When it comes to worries, not being able to afford a home ranks in the top five of the American psyche.
This fear ranks up there with not being able to pay for health care, not being able to save enough money because you make too little and owe too much, and concerns about the nation’s heroin epidemic, according to a recent National Association of Realtors survey.
The one worry that fell below not being able to afford a home was the fear of being laid off, the poll of 1,500 adults revealed.
And yet most Americans agree, despite their concerns, that buying a home is one of the best ways to build financial security in the long run.
The concept of home ownership as a good investment lost its luster nearly a decade ago. But the pendulum has swung back with 84 percent of those surveyed saying they believe buying a home is a good financial decision — an enthusiasm that hasn’t been seen since 2007, the NAR reports.
Buying a home is typically the biggest purchase a person will ever make.
Despite the hefty price tag, people find plenty of reasons to sign a mortgage. They figure gaining equity in their own property beats paying rent to a landlord. Some are hoping to save and build net worth. Others are aiming to ease costs in retirement by paying off a home before getting there.
Not saving enough for retirement, by the way, is a bigger regret than taking on too much debt, as Debt.com reported.
“Despite the growing concern over affordable housing, this survey makes it clear that a strong majority still believe in homeownership and aspire to own a home of their own,” says NAR President William E. Brown.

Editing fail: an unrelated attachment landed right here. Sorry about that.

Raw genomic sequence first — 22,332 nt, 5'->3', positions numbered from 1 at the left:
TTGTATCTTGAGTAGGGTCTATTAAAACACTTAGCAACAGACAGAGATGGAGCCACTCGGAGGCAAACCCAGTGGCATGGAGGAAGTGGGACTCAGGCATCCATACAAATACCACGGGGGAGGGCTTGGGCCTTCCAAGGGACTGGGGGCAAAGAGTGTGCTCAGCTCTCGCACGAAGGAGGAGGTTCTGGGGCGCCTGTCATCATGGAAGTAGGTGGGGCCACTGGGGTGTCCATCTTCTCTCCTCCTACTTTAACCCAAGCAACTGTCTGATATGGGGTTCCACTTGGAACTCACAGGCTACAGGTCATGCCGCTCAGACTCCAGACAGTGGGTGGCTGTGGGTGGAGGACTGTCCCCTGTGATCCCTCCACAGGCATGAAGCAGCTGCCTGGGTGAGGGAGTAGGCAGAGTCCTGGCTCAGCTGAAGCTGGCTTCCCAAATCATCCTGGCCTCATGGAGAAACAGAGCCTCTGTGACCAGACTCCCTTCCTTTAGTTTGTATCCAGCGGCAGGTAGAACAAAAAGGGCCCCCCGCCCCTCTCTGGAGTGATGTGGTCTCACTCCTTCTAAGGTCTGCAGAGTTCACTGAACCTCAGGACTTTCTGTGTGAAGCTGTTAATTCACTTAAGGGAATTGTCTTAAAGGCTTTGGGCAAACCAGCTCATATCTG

And more than half those surveyed said they were willing to suffer a bigger strain on their budget if they could own a home in a neighborhood with better schools and job opportunities. This was particularly true of people who were married, making more money, and already living in the suburbs.
About as many saw homeownership as positive for neighborhoods, making them more safe and stable for children and families.
Says Brown: “Building equity, wanting a stable and safe environment, and having the freedom to choose their neighborhood remain the top reasons to own a home.”
Still, preparing for the future can put a strain on the present.
About four in 10 people said the lack of affordable housing was a “very big or fairly big problem.” Indeed, the online real estate database company Zillow reported recently that high demand for homes and a dearth of supply has driven median home values to more than $200,000 for the first time ever.
Those most likely to say their housing costs have created a financial pinch are those who make under $60,000 or who live in pricey markets in New York City and along the Pacific Coast, the survey said.
But sometimes the fears about the cost of home ownership are unfounded.
Forty percent of adults surveyed believed they needed to come up with at least a 15 percent down payment, when the actual median down payment is closer to 6 percent and has been for three years running. Even repeat homebuyers have typically needed only 14 percent up front.
Meanwhile, June saw month-ending mortgage rates at their lowest since October 2016, Zillow reported.
Just do your research first. Debt.com found that a “money-pit” can throw you into perilous debt as it did to the Notorious D.E.B.T. writer and her husband.
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